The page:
Celebrating unexceptional vehicles

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Some of the more than 400 entries in the Festival of the Unexceptional | Hagerty photos

In the United States, we have the Concours d’Lemons. In England, a similar event is called the Hagerty Festival of the Unexceptional/Concours de l’Ordinaire and this year the Best in Show honors went to a 1977 Chrysler Alpine, one of only 13 that still remain in the UK.

Lemons celebrates cars that might otherwise best be forgotten. Unexceptional bestows honors on “rare and long-forgotten everyday family cars of the 1968-1989 ‘Unexceptional Era.’”

Junior judges presented their award to this 1979 Vauxhall Cavalier L, which is parked at Stowe House

Another difference is that the British event is held on the magnificent grounds of Stowe House, Buckingham, the sort of place you might expect as a backdrop for a true concours d’elegance of ultra-expensive collector vehicles.

The fifth annual festival was termed by Hagerty as “Europe’s greatest gathering of the uncelebrated, humdrum vehicles we all grew up with, accompanied by period picnics and fashions to match the cars.”

Among more than 400 entries, 50 vehicles were selected to compete for Best of Show honors. Among them were an original 1979 Citroen GS X3, one of only two still roadworthy in the UK; the oldest known surviving 1975 Volvo 66 GL sedan; an as-new 1971 Fiat 125; an early 1982 Ford Sierra 1.6L, a 1975 Austin Allegro 1100 with Quartic steering wheel and “very beige” Harvest Gold paint.

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Best of show honors went to this 1977 Chrysler Alpine

“With the bland leading the blind, the hard-fought judging of the 50 vehicles displayed on the immaculate Festival of the Unexceptional lawn saw the six-strong judging panel of mundane motoring masterminds – including TV’s Edd China and Jon Bentley – admiring a selection of taupe, brown and yellow coloured family saloons and estates, many equipped with rubber flooring, squidgy vinyl seats, no radio, manual wind-up windows and ‘genuine’ faux Formica wood inserts,” a Hagerty news release said. 

Best of Show went to the Chrysler Alpine owned by Guy Maylam, who completed the car’s restoration on the eve of the show. 

“The Chrysler is one of only 13 Alpines left in the UK, a pioneering family hatchback that won the coveted European Car of the Year title for 1976 but failed to wrest sales away from more successful contemporary rivals such as the Ford Cortina, Vauxhall Cavalier and Morris Marina,” Hagerty noted.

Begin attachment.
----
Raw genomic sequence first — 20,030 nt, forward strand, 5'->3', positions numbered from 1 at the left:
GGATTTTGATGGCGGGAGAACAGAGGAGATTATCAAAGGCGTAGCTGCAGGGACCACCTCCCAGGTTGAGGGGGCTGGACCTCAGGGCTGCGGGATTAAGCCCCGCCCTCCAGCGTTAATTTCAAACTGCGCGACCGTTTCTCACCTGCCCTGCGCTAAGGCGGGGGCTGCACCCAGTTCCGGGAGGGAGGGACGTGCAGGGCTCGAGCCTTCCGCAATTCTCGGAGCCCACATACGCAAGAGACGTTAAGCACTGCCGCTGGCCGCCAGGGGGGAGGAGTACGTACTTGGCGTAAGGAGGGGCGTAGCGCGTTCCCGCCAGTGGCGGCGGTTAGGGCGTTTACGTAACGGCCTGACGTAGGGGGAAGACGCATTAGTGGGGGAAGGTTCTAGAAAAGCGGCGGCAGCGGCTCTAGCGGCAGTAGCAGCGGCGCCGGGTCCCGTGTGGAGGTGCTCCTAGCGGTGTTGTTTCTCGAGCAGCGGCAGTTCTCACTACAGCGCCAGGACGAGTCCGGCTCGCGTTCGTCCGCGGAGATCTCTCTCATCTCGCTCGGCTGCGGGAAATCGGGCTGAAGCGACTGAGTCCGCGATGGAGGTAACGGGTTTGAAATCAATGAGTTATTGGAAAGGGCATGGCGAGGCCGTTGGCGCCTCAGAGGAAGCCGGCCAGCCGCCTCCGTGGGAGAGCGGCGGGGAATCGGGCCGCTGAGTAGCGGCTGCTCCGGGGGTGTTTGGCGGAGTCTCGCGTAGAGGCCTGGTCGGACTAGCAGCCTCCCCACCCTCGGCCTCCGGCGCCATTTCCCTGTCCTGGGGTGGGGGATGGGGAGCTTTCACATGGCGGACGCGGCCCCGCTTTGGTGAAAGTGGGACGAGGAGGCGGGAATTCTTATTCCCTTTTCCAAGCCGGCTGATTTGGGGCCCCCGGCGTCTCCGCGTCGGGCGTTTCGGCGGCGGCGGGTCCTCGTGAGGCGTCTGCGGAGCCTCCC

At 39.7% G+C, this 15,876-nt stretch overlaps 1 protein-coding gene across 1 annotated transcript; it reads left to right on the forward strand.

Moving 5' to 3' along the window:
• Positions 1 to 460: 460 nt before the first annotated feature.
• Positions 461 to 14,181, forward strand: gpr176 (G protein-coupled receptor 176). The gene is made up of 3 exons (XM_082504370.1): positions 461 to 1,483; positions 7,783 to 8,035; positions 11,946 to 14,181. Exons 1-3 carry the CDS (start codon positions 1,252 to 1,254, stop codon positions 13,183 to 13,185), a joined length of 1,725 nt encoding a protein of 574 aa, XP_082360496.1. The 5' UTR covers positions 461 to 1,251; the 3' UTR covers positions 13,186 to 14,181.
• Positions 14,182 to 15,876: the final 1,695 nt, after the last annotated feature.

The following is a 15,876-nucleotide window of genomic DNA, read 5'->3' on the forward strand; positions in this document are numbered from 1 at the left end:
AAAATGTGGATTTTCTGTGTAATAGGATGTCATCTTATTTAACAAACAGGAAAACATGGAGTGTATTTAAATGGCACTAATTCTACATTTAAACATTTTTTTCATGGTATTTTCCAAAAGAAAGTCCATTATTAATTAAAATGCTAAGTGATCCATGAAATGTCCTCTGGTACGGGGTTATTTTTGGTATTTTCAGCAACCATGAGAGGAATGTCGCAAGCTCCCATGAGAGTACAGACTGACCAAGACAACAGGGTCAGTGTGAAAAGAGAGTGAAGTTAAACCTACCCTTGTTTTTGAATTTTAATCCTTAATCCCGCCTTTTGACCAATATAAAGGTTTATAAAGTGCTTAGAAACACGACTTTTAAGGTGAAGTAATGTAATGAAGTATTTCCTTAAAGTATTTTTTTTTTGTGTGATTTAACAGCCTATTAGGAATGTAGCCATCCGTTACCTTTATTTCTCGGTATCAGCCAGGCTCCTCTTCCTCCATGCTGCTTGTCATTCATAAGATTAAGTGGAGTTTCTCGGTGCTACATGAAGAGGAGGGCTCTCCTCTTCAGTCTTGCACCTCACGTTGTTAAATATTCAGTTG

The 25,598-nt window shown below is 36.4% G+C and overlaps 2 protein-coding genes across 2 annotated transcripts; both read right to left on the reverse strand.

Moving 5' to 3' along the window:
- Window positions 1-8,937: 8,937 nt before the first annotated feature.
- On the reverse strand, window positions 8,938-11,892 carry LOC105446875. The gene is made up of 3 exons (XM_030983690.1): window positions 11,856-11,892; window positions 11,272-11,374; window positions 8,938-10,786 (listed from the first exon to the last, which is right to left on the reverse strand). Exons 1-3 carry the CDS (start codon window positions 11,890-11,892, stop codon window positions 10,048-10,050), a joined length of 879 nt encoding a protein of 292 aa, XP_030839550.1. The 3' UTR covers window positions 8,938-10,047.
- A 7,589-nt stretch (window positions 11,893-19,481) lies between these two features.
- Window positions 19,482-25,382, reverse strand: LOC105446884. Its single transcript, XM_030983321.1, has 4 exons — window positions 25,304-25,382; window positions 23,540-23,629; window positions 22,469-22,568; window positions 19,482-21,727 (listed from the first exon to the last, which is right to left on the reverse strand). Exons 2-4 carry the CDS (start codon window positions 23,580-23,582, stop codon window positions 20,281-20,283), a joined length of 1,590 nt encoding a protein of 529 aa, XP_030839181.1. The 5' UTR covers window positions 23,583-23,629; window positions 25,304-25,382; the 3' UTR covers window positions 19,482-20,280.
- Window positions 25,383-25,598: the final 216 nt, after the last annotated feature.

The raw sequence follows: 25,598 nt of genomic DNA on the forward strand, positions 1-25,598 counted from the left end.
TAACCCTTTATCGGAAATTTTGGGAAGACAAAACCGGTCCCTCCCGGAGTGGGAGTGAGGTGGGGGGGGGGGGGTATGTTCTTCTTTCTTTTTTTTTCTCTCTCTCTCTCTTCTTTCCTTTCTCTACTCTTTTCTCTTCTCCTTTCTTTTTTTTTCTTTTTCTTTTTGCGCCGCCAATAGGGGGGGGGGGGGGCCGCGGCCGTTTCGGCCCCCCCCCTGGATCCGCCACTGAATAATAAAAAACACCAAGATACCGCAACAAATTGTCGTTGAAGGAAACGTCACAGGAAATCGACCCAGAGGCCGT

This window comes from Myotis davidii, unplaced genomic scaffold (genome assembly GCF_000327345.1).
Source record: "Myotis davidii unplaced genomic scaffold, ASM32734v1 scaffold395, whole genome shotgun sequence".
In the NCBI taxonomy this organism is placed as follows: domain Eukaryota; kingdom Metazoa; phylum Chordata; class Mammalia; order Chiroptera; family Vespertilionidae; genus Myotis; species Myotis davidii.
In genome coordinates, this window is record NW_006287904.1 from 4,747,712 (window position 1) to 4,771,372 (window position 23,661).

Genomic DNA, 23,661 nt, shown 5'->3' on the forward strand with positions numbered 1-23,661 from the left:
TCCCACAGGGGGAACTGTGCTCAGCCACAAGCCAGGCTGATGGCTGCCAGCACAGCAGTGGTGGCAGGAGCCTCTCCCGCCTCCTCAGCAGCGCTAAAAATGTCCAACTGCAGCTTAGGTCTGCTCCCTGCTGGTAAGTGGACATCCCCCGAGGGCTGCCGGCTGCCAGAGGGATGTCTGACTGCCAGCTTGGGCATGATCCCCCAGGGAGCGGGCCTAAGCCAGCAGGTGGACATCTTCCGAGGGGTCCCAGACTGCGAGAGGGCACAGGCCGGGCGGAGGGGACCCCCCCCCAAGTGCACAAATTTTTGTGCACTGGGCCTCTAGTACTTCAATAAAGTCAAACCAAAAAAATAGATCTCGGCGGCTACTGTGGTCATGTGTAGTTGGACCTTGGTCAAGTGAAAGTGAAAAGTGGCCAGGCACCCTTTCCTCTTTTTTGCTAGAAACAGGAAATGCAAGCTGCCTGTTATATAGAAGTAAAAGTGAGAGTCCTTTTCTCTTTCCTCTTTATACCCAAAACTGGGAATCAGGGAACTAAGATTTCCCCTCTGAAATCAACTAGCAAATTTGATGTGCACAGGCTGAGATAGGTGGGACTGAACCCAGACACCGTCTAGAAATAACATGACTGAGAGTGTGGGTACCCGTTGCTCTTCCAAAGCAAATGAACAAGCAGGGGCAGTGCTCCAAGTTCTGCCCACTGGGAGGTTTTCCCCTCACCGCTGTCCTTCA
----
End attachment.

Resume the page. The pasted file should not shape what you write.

“Guy spent over 1,000 hours ‘of hard slog’ bringing his rare Alpine back from the dead,” Hagerty added.

Winner and runners-up

“This example was a dreadful car,” Maylam responded, “but once you start the restoration, it’s difficult to stop!” 

Runner-up honors went to Kev Curtis for his 1981 Datsun Bluebird GL. People’s Choice trophy went to Galvin Busby for a 1982 Fiat Strada 65CL. 

Junior judges picked a 1979 Vauxhall Cavalier L while Edward Morley, owner of a 1972 Renault 16 TS, won the best dressed accolades and Julie Gandolfi and her 1983 Mercedes-Benz 200T (purchased new by her father) were honored for best picnic.

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Curtis really got into the spirit of the event as he and friends dressed up a “dodgy” used car dealers, “replete with period pork pie hats, an old car showroom desk, period beige plastic telephones and old copies of magazines and car valuation guides.”

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A former daily newspaper sports editor, Larry Edsall spent a dozen years as an editor at AutoWeek magazine before making the transition to writing for the web and becoming the author of more than 15 automotive books. In addition to being founding editor at ClassicCars.com, Larry has written for The New York Times and The Detroit News and was an adjunct honors professor at the Walter Cronkite School of Journalism and Mass Communication at Arizona State University.

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